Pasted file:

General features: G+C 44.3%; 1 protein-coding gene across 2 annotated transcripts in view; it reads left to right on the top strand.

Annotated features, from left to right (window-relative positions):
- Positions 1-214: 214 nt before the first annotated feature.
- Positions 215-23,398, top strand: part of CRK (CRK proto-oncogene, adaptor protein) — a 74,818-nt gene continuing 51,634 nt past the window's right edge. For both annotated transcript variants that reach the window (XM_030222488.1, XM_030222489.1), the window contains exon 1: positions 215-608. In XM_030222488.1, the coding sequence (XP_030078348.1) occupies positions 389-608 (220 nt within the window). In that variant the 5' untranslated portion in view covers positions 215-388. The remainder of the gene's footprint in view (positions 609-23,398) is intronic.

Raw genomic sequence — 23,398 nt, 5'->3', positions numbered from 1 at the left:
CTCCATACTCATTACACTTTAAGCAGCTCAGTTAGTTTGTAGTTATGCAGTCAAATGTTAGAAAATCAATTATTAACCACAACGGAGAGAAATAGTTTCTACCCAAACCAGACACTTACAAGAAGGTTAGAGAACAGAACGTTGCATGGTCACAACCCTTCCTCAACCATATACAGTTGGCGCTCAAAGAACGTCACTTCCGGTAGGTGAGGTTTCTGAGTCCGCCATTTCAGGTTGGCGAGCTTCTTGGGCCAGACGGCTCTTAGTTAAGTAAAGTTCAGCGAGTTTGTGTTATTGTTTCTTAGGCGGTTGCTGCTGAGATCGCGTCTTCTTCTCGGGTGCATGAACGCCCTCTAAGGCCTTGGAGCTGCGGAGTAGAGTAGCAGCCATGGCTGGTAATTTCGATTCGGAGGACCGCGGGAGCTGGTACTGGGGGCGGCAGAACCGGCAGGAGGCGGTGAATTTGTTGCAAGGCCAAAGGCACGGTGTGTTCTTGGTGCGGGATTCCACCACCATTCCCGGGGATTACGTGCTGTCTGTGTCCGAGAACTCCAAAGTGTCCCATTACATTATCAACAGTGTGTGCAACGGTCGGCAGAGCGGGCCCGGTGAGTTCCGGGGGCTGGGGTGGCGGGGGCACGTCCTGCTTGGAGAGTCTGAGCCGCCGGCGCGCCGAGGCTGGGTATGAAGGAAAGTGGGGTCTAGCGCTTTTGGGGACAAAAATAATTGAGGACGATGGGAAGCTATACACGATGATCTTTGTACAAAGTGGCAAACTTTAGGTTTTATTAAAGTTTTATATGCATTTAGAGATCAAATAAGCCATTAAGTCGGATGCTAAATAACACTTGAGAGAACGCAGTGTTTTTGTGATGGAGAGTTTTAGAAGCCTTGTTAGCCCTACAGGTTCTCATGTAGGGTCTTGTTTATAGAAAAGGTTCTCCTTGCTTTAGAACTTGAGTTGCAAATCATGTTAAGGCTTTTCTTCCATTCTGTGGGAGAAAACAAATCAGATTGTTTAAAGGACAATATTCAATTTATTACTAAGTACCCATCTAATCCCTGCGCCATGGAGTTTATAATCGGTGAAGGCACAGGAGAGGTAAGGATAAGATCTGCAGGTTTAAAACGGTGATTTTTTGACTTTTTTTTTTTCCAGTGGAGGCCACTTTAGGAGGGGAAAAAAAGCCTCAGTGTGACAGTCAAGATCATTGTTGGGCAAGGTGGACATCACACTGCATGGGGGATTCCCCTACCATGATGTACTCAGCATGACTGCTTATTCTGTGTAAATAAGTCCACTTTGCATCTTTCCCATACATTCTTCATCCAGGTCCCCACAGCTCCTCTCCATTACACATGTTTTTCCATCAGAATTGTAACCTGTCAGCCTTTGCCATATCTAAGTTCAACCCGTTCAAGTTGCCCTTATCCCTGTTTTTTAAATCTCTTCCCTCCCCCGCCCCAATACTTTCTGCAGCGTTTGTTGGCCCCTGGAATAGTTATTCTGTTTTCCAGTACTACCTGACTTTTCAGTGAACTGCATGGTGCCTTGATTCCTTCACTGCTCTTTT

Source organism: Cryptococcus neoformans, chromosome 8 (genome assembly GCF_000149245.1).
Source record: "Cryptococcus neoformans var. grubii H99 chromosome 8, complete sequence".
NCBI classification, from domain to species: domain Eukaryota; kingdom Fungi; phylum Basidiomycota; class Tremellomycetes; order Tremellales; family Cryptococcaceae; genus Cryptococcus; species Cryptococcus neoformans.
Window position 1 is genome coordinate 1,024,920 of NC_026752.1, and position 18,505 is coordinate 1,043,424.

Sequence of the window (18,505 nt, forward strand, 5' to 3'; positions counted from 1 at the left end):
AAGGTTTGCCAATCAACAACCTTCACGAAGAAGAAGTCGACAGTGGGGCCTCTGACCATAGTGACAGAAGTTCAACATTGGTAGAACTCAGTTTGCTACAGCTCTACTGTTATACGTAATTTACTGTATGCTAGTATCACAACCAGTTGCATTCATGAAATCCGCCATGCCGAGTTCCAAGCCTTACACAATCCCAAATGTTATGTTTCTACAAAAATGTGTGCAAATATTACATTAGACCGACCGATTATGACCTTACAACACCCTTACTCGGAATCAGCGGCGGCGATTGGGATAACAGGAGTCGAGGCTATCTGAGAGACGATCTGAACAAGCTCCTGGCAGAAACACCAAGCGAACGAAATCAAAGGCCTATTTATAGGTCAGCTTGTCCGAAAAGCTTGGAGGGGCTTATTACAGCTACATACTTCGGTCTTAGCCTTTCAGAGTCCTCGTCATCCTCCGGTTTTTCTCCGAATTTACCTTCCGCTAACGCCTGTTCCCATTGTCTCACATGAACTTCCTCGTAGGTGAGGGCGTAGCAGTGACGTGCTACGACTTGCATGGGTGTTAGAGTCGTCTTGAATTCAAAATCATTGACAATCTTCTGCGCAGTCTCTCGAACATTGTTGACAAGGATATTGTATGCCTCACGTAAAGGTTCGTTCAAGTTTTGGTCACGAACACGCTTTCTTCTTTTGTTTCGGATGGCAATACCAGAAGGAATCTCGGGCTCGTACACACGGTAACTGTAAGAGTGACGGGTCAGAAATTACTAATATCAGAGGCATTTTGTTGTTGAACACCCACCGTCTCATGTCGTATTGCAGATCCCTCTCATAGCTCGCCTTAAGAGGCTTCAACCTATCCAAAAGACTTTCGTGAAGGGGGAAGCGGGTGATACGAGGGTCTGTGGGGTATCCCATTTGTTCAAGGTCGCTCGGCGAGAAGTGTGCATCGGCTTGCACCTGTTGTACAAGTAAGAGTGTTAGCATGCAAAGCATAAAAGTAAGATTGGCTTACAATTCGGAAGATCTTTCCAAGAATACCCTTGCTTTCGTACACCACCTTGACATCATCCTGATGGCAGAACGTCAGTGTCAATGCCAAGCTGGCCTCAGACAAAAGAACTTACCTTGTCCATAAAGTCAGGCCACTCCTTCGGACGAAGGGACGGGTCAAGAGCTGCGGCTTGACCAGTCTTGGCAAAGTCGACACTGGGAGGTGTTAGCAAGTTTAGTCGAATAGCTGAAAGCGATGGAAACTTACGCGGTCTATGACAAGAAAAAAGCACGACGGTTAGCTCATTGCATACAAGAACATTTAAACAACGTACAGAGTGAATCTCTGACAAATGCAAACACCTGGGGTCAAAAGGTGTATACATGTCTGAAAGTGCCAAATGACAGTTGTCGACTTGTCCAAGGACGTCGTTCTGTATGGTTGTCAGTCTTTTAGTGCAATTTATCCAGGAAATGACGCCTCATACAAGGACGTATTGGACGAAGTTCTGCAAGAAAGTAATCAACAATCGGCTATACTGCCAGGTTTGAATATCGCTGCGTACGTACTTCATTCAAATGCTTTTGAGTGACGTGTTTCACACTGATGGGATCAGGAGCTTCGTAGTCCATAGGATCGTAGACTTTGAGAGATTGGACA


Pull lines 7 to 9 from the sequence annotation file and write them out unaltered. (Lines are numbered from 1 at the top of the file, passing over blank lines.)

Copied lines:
Source organism: Cryptococcus neoformans, chromosome 8 (genome assembly GCF_000149245.1).
Source record: "Cryptococcus neoformans var. grubii H99 chromosome 8, complete sequence".
NCBI classification, from domain to species: domain Eukaryota; kingdom Fungi; phylum Basidiomycota; class Tremellomycetes; order Tremellales; family Cryptococcaceae; genus Cryptococcus; species Cryptococcus neoformans.